ALAS Brings Latin Culture to Life at GSU
After a successful National Latinx Heritage Month at Governors State University (GSU), filled with events highlighting the various cultures of Latin America, another celebration came to campus— Día de Muertos (The Day of the Dead) with festivities that included the creation of an ofrenda, an altar to honor and celebrate the lives of people who have passed.
Campus celebrations ended just as others are kicking off to honor the popular Mexican holiday from Oct. 31 to Nov. 2. GSU Association of Latin American Students (ALAS) board member Omar Martinez said the Día de Los Muertos is important in his culture as a way to remember loved ones.
"It connects us to the dead. On this day, the border between the dead and living does not exist and we choose to honor those we have lost. The dead continue to be a part of our lives,” he said.
In an effort to connect with other Latin students and increase their cultural imprint on the university for future generations—outside the confines of a single month or holiday––ALAS is a collective of GSU students. They are dedicated to enhancing the academic and social climate of the school’s Latin American community. With this mission in mind, the organization hopes their actions will lead to an increase of enrollment and retention among Latin American students.
At a recent ALAS meeting, several ideas were exchanged between members to establish and preserve GSU’s Latin American identity—such as reaching out to prospective students of Latin American descent in nearby communities. “If we can extend our knowledge and guidance to potential Latin American students, we can help them realize that there is a future for them at GSU,” says student Daisy Gutierrez.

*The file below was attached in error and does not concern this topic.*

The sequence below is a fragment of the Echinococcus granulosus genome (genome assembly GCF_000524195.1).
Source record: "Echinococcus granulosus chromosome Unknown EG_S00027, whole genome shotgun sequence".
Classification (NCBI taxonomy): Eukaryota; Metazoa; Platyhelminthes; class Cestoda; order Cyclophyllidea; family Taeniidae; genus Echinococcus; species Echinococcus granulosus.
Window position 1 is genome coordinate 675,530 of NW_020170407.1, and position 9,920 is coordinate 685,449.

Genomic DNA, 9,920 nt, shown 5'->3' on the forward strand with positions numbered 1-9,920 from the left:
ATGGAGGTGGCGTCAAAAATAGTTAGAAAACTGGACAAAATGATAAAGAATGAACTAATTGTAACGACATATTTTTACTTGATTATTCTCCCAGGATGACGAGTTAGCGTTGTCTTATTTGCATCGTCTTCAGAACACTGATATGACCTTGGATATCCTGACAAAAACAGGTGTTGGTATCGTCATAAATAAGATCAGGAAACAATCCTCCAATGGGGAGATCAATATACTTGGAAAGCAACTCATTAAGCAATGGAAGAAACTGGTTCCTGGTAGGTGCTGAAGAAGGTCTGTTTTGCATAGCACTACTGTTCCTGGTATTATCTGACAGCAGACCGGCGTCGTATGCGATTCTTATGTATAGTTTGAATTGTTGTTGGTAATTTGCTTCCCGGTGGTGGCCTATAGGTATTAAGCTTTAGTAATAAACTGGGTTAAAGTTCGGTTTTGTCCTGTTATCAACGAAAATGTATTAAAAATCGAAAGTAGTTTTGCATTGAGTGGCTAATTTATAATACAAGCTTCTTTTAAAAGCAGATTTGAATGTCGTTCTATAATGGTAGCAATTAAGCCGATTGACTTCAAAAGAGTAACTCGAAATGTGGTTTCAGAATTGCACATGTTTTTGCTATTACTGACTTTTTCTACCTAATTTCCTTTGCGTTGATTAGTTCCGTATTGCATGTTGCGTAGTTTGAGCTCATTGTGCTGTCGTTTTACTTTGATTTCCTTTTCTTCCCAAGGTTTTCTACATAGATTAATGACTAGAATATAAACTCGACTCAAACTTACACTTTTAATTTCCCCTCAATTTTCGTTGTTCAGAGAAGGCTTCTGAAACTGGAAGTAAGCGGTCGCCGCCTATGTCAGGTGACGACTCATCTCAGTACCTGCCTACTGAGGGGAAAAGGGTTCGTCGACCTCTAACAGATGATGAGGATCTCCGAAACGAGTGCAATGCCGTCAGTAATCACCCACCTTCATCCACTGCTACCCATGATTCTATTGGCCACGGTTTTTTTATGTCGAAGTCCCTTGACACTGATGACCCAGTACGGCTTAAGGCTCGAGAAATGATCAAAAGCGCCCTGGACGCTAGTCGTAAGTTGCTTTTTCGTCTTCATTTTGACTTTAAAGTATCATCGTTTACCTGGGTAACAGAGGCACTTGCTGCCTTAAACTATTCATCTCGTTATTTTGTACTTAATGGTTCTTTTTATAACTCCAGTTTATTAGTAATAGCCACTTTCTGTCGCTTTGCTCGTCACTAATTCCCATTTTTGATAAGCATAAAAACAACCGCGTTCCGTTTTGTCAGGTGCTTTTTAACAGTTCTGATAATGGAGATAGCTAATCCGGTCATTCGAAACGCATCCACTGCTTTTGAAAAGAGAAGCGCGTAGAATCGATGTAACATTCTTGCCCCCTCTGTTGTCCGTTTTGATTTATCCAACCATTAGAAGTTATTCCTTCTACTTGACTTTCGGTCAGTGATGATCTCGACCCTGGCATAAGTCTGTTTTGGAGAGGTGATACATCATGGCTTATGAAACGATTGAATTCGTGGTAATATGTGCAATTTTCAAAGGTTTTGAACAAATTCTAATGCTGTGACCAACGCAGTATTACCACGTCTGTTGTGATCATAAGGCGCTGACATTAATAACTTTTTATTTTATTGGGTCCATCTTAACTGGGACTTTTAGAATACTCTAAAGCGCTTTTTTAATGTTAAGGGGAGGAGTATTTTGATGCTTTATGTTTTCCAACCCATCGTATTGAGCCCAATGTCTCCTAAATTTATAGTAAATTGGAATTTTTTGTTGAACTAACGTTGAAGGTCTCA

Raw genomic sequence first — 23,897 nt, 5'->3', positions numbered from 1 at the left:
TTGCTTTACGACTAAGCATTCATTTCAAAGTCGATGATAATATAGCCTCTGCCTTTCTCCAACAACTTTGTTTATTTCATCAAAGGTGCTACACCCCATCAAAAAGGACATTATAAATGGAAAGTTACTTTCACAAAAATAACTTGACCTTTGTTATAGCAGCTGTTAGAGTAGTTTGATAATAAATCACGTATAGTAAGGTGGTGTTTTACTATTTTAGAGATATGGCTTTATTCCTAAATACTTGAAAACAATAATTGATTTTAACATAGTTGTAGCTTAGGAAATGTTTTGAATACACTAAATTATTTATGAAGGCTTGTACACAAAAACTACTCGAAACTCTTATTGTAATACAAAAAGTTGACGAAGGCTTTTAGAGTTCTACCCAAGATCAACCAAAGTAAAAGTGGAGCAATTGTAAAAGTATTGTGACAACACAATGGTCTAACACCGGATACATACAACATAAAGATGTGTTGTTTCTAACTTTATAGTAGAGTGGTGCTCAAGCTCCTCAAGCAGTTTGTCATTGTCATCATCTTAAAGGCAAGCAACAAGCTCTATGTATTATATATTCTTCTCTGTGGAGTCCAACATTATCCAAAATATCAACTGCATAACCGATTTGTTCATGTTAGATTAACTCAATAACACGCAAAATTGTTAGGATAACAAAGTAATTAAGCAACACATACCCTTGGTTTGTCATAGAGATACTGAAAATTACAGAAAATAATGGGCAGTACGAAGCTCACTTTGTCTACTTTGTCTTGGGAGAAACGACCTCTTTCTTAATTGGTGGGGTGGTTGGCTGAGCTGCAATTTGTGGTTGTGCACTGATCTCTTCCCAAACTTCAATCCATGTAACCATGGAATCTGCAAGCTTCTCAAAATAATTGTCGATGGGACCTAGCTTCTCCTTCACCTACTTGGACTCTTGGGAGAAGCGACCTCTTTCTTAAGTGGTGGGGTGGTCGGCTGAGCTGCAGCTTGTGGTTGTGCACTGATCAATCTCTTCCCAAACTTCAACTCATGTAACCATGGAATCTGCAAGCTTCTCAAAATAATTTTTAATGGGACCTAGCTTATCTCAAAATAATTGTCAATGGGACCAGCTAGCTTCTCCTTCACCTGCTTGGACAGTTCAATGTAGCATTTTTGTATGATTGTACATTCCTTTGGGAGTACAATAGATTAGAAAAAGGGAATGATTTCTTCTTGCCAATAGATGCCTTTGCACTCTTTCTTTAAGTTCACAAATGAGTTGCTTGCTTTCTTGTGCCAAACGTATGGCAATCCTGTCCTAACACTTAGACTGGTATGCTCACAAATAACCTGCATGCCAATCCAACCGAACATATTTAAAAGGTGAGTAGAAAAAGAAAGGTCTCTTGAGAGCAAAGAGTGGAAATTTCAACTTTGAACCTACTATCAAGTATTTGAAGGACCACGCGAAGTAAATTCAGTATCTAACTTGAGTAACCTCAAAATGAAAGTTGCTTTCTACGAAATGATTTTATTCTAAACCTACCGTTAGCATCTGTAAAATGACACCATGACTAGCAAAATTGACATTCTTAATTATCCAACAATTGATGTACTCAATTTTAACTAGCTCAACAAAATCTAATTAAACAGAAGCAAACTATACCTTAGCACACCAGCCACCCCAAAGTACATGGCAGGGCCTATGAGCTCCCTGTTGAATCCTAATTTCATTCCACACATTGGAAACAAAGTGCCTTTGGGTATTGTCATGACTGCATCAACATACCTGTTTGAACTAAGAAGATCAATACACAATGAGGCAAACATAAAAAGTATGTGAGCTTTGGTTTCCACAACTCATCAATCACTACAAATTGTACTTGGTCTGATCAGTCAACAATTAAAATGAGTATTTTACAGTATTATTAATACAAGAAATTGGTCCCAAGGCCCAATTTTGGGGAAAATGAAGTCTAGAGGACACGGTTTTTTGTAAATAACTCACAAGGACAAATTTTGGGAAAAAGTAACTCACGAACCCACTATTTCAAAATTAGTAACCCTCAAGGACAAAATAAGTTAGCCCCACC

In addition to their plans for improving the academic opportunities for future Latin American GSU students, the meeting also covered beneficial information for current Latin American GSU students —like Martinez’s announcement of potential networking events ran by the United States Hispanic Leadership Institute (USHLI). “It is important that everyone here knows that these types of resources are available for Latin American students,” explains Martinez. “Sometimes, these opportunities go unnoticed by students, so that’s why we are trying to inform our fellow students that these events exist and can help them achieve their goals.”
Traditionally, the Center for Student Engagement and Intercultural Programs (CSEIP) has planned Latin American-based events on campus; however, starting this year, that will change. “We are excited that our club’s students will be able to organize these events going forward,” says ALAS co-advisor Ivan Soto.
He’s already working on events to celebrate Día de Reyes (Three Kings’ Day) on Jan. 6.